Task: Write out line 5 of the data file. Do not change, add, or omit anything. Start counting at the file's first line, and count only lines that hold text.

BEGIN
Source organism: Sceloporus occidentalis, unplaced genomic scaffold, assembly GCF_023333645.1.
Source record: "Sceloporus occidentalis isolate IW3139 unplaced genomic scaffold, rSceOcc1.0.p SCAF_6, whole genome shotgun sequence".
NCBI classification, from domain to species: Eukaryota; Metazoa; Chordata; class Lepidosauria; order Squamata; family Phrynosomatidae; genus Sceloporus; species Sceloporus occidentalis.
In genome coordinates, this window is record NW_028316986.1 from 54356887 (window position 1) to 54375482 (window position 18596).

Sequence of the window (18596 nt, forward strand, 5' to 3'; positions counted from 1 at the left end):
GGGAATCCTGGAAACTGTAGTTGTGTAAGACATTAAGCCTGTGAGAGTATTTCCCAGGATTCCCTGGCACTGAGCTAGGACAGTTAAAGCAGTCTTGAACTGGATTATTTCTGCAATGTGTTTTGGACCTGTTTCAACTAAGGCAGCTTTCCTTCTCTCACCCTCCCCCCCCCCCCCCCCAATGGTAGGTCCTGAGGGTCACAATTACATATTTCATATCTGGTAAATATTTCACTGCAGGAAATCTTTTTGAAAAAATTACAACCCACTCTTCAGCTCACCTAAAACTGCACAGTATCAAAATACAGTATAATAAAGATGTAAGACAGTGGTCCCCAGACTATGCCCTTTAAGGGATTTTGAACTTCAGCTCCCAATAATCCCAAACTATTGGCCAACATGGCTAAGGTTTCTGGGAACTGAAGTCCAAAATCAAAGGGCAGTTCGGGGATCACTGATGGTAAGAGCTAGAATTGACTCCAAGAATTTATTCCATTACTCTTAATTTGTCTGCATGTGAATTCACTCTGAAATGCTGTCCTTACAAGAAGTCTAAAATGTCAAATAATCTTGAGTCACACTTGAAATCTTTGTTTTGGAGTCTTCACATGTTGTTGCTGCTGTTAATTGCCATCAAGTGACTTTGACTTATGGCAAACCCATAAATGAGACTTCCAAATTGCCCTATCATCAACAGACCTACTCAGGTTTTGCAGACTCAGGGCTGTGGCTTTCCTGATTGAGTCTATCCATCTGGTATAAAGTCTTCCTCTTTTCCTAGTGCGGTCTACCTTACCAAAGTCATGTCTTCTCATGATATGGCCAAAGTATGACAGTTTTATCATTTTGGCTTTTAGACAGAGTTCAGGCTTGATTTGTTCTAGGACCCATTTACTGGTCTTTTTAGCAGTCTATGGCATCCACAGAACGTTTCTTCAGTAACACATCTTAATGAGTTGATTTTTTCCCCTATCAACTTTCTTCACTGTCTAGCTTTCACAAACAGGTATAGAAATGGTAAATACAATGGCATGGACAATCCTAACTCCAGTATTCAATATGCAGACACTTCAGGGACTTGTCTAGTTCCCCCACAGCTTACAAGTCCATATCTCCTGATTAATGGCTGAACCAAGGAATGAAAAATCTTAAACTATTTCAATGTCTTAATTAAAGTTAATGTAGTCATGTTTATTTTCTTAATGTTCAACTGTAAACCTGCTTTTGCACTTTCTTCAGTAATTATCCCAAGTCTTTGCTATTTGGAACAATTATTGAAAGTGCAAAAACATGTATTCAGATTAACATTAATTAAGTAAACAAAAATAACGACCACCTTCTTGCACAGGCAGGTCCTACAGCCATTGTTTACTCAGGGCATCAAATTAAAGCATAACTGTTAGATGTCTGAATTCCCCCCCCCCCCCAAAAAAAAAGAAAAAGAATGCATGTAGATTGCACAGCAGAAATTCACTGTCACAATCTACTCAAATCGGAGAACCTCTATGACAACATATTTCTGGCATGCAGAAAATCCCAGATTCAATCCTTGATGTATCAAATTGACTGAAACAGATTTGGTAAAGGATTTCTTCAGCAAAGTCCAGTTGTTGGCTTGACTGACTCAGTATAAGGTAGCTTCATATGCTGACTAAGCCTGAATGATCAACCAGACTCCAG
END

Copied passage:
Sequence of the window (18596 nt, forward strand, 5' to 3'; positions counted from 1 at the left end):